On the banks of the Jordan River the producers of KeremZait experiment and innovate to produce outstanding olive oils.
Hikers exploring the waters-side trails of the Nahal Rosh Pina nature reserve will easily spot the extensive olive groves that spread over the banks of the Jordan River in the southern Hula Valley.
It is a unique but fragile environment in the northernmost reaches of Israel’s Galilee region, where human farming activities have struggled for generations to find a sustainable balance with nature.
You can now hear people in the streets talk about olive oil quality. It is becoming a popular item of discussion, just like what happened with premium wines a couple of decades ago.
In the valley that became Israel’s first natural park, wetlands, yellow crocuses, ancient olive trees, migratory birds, marsh animals and rare water plants cohabitate with historical and modern human farm settlements.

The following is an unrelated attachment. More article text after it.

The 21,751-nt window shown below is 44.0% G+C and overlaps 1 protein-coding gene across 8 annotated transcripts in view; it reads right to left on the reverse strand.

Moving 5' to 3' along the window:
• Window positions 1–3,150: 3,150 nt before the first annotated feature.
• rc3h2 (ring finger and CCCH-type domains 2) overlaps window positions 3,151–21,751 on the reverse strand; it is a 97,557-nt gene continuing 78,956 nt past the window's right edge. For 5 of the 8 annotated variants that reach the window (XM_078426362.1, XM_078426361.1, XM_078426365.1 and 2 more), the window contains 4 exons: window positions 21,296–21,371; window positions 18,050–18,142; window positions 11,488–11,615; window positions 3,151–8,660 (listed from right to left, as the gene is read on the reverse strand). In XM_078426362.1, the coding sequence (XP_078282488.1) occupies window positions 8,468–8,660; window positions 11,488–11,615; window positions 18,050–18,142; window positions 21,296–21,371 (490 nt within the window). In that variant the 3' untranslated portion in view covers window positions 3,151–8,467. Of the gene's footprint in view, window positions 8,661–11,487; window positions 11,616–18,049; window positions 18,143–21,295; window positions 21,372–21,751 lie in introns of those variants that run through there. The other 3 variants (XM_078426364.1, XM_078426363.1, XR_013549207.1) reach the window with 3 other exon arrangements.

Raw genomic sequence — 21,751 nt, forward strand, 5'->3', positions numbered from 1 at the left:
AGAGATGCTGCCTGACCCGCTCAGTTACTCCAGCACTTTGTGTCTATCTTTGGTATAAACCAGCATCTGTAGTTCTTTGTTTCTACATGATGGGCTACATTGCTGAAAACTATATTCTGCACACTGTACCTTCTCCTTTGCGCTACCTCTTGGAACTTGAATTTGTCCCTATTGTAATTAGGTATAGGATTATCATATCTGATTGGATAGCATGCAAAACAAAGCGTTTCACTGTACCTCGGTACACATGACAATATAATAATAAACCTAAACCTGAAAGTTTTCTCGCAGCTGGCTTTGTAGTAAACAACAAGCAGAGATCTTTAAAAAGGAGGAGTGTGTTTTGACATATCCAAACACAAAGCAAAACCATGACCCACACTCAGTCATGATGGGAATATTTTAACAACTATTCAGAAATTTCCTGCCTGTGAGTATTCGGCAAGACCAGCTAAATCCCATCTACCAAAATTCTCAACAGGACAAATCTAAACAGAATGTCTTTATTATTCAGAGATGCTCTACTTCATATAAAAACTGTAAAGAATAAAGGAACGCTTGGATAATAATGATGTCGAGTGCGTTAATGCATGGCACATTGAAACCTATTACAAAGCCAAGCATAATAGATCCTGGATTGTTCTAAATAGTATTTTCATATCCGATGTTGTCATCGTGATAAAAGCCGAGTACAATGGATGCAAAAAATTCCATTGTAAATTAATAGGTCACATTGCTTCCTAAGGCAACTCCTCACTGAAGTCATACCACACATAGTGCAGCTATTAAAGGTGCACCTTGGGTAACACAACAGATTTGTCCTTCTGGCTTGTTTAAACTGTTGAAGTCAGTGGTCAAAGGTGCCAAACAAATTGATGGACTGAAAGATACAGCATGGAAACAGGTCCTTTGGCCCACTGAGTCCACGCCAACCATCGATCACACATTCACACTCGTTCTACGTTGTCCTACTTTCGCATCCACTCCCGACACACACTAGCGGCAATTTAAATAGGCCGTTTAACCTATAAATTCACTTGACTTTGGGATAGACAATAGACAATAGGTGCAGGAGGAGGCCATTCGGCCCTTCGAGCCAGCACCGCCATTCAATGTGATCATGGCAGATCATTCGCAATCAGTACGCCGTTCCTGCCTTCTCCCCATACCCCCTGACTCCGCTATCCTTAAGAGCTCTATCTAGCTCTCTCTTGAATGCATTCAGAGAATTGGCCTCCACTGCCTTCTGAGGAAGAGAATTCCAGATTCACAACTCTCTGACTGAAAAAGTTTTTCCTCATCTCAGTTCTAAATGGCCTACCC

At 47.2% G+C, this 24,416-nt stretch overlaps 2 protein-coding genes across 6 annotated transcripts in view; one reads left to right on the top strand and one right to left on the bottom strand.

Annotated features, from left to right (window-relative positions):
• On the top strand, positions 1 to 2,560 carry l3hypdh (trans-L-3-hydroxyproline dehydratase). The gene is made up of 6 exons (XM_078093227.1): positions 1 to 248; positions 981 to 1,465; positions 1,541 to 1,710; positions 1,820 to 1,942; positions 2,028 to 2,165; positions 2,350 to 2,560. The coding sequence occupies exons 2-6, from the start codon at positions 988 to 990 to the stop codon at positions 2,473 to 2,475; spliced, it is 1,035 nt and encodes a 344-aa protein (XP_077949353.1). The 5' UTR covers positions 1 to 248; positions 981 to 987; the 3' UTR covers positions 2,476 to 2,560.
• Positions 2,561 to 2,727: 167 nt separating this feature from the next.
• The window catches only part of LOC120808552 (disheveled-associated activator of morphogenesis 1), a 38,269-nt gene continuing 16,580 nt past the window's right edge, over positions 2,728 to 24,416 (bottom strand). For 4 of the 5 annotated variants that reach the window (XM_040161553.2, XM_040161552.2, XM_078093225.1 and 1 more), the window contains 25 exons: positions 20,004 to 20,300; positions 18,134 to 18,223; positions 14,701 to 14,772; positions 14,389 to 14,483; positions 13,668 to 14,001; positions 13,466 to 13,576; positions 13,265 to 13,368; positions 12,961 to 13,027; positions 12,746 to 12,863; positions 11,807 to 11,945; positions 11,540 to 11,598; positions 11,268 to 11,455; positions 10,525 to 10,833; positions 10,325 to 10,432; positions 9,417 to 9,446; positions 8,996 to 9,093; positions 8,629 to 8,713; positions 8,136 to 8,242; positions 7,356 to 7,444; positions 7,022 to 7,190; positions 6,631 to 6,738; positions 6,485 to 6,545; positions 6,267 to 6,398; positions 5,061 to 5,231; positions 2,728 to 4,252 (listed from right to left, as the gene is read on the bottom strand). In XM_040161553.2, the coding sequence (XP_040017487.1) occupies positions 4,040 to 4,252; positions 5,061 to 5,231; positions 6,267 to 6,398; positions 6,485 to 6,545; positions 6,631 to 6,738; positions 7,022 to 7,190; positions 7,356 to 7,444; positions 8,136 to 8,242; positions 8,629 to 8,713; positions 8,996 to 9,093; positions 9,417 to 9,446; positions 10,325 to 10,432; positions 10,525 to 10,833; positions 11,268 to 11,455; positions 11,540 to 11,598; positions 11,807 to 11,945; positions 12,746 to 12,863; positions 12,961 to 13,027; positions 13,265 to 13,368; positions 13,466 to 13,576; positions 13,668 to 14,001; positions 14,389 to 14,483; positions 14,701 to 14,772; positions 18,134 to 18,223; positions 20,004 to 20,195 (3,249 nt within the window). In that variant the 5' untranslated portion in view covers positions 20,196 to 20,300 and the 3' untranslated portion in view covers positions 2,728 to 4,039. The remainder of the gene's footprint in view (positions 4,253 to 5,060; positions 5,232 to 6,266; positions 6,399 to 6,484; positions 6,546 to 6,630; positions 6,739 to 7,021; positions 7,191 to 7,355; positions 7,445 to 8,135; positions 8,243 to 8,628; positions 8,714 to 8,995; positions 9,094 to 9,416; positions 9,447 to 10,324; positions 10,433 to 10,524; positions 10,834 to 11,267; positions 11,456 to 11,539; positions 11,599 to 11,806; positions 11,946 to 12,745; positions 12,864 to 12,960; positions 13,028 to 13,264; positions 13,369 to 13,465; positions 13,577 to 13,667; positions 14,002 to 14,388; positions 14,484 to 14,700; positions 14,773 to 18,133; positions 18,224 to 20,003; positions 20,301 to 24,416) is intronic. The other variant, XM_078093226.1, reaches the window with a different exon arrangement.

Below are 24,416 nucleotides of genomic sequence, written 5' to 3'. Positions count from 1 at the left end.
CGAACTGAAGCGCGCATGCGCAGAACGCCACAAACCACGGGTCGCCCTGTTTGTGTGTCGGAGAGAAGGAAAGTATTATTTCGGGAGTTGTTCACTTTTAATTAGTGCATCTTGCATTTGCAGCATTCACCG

One of the world’s best olive oils comes from this diverse and eclectic landscape. Located on the outskirts of Mishmar HaYarden, overlooking the Jordan River, KeremZait earned two Gold Awards at the 2022 NYIOOC World Olive Oil Competition.See Also:Producer Profiles
While the company focuses on combining modern technology with the most up-to-date agricultural best practices, its owners still feel a strong connection to the land, which has been home to olives, pistachios and oak trees for the past 15,000 years.
At that moment, temperatures began to rise, and glaciers that once covered the region started to retreat. In the following millennia, olive trees became a steady source of fuel and food for local populations.
“It is a great honor to be named one of the biggest names in the olive oil industry,” Nimrod Azulay, KeremZait’s co-owner in charge of production and commercialization, told Olive Oil Times.
“It is the confirmation of the choices we made with our end-to-end process, which goes from olive growing to pressing and marketing,” he added.
Azulay’s family has grown peaches in the area for many years, and in 2010 they decided to diversify and invest in olive growing. The family expanded their orchards, planting 3,000 olive trees of nine different varieties.